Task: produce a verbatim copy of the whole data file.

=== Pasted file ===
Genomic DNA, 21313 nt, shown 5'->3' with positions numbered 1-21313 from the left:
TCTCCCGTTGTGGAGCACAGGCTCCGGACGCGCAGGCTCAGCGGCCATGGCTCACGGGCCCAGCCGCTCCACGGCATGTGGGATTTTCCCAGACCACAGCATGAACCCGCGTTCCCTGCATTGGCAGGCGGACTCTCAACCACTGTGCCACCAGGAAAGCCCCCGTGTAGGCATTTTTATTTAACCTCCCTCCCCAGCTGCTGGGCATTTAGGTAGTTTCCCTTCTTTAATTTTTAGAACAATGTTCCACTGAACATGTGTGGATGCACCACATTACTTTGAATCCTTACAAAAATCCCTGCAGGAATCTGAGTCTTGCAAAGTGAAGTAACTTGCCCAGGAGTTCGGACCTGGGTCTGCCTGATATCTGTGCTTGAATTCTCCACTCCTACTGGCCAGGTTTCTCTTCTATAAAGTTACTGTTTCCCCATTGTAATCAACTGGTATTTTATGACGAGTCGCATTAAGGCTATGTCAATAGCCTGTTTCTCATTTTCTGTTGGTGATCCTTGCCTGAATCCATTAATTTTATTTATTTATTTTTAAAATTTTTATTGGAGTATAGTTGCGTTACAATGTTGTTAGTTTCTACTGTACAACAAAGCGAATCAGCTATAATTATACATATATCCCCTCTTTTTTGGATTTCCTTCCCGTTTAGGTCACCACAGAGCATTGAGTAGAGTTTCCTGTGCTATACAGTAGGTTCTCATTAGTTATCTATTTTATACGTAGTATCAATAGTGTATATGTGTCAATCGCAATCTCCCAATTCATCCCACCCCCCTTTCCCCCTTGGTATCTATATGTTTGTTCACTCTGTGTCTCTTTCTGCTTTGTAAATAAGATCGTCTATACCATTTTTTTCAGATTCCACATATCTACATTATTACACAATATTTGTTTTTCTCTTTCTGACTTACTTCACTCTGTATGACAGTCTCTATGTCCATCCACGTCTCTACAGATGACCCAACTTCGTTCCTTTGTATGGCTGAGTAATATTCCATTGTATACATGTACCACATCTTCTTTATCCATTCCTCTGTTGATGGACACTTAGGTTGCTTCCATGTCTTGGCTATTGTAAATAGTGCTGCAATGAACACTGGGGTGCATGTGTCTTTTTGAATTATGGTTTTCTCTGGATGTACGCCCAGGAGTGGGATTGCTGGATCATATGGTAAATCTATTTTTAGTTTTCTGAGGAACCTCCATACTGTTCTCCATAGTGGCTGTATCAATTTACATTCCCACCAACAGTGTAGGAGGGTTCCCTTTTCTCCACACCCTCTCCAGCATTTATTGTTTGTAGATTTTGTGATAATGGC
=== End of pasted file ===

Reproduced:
Genomic DNA, 21313 nt, shown 5'->3' with positions numbered 1-21313 from the left:
TCTCCCGTTGTGGAGCACAGGCTCCGGACGCGCAGGCTCAGCGGCCATGGCTCACGGGCCCAGCCGCTCCACGGCATGTGGGATTTTCCCAGACCACAGCATGAACCCGCGTTCCCTGCATTGGCAGGCGGACTCTCAACCACTGTGCCACCAGGAAAGCCCCCGTGTAGGCATTTTTATTTAACCTCCCTCCCCAGCTGCTGGGCATTTAGGTAGTTTCCCTTCTTTAATTTTTAGAACAATGTTCCACTGAACATGTGTGGATGCACCACATTACTTTGAATCCTTACAAAAATCCCTGCAGGAATCTGAGTCTTGCAAAGTGAAGTAACTTGCCCAGGAGTTCGGACCTGGGTCTGCCTGATATCTGTGCTTGAATTCTCCACTCCTACTGGCCAGGTTTCTCTTCTATAAAGTTACTGTTTCCCCATTGTAATCAACTGGTATTTTATGACGAGTCGCATTAAGGCTATGTCAATAGCCTGTTTCTCATTTTCTGTTGGTGATCCTTGCCTGAATCCATTAATTTTATTTATTTATTTTTAAAATTTTTATTGGAGTATAGTTGCGTTACAATGTTGTTAGTTTCTACTGTACAACAAAGCGAATCAGCTATAATTATACATATATCCCCTCTTTTTTGGATTTCCTTCCCGTTTAGGTCACCACAGAGCATTGAGTAGAGTTTCCTGTGCTATACAGTAGGTTCTCATTAGTTATCTATTTTATACGTAGTATCAATAGTGTATATGTGTCAATCGCAATCTCCCAATTCATCCCACCCCCCTTTCCCCCTTGGTATCTATATGTTTGTTCACTCTGTGTCTCTTTCTGCTTTGTAAATAAGATCGTCTATACCATTTTTTTCAGATTCCACATATCTACATTATTACACAATATTTGTTTTTCTCTTTCTGACTTACTTCACTCTGTATGACAGTCTCTATGTCCATCCACGTCTCTACAGATGACCCAACTTCGTTCCTTTGTATGGCTGAGTAATATTCCATTGTATACATGTACCACATCTTCTTTATCCATTCCTCTGTTGATGGACACTTAGGTTGCTTCCATGTCTTGGCTATTGTAAATAGTGCTGCAATGAACACTGGGGTGCATGTGTCTTTTTGAATTATGGTTTTCTCTGGATGTACGCCCAGGAGTGGGATTGCTGGATCATATGGTAAATCTATTTTTAGTTTTCTGAGGAACCTCCATACTGTTCTCCATAGTGGCTGTATCAATTTACATTCCCACCAACAGTGTAGGAGGGTTCCCTTTTCTCCACACCCTCTCCAGCATTTATTGTTTGTAGATTTTGTGATAATGGC